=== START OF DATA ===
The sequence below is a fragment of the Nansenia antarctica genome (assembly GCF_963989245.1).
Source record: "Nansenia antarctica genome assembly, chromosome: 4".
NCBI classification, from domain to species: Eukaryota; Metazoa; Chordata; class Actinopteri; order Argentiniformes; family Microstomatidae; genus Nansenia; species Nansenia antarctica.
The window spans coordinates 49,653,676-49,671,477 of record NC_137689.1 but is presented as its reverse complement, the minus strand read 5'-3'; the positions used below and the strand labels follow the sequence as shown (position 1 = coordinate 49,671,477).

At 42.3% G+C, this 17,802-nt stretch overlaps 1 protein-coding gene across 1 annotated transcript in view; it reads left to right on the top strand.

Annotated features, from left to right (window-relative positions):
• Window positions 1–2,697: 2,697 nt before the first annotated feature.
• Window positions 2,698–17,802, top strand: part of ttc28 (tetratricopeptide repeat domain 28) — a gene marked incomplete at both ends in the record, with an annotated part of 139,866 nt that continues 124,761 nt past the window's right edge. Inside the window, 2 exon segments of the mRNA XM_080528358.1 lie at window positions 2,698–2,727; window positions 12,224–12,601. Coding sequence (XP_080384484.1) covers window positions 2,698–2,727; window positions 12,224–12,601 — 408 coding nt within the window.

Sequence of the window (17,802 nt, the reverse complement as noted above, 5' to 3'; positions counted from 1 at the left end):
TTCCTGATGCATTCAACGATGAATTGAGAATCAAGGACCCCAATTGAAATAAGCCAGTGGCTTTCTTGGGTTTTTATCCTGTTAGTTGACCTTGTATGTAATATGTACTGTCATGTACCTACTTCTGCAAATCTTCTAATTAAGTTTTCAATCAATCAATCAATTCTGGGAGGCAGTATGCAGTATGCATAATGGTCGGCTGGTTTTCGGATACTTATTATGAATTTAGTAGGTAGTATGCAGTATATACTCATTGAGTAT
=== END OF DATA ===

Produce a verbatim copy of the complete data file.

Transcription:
The sequence below is a fragment of the Nansenia antarctica genome (assembly GCF_963989245.1).
Source record: "Nansenia antarctica genome assembly, chromosome: 4".
NCBI classification, from domain to species: Eukaryota; Metazoa; Chordata; class Actinopteri; order Argentiniformes; family Microstomatidae; genus Nansenia; species Nansenia antarctica.
The window spans coordinates 49,653,676-49,671,477 of record NC_137689.1 but is presented as its reverse complement, the minus strand read 5'-3'; the positions used below and the strand labels follow the sequence as shown (position 1 = coordinate 49,671,477).

At 42.3% G+C, this 17,802-nt stretch overlaps 1 protein-coding gene across 1 annotated transcript in view; it reads left to right on the top strand.

Annotated features, from left to right (window-relative positions):
• Window positions 1–2,697: 2,697 nt before the first annotated feature.
• Window positions 2,698–17,802, top strand: part of ttc28 (tetratricopeptide repeat domain 28) — a gene marked incomplete at both ends in the record, with an annotated part of 139,866 nt that continues 124,761 nt past the window's right edge. Inside the window, 2 exon segments of the mRNA XM_080528358.1 lie at window positions 2,698–2,727; window positions 12,224–12,601. Coding sequence (XP_080384484.1) covers window positions 2,698–2,727; window positions 12,224–12,601 — 408 coding nt within the window.

Sequence of the window (17,802 nt, the reverse complement as noted above, 5' to 3'; positions counted from 1 at the left end):
TTCCTGATGCATTCAACGATGAATTGAGAATCAAGGACCCCAATTGAAATAAGCCAGTGGCTTTCTTGGGTTTTTATCCTGTTAGTTGACCTTGTATGTAATATGTACTGTCATGTACCTACTTCTGCAAATCTTCTAATTAAGTTTTCAATCAATCAATCAATTCTGGGAGGCAGTATGCAGTATGCATAATGGTCGGCTGGTTTTCGGATACTTATTATGAATTTAGTAGGTAGTATGCAGTATATACTCATTGAGTAT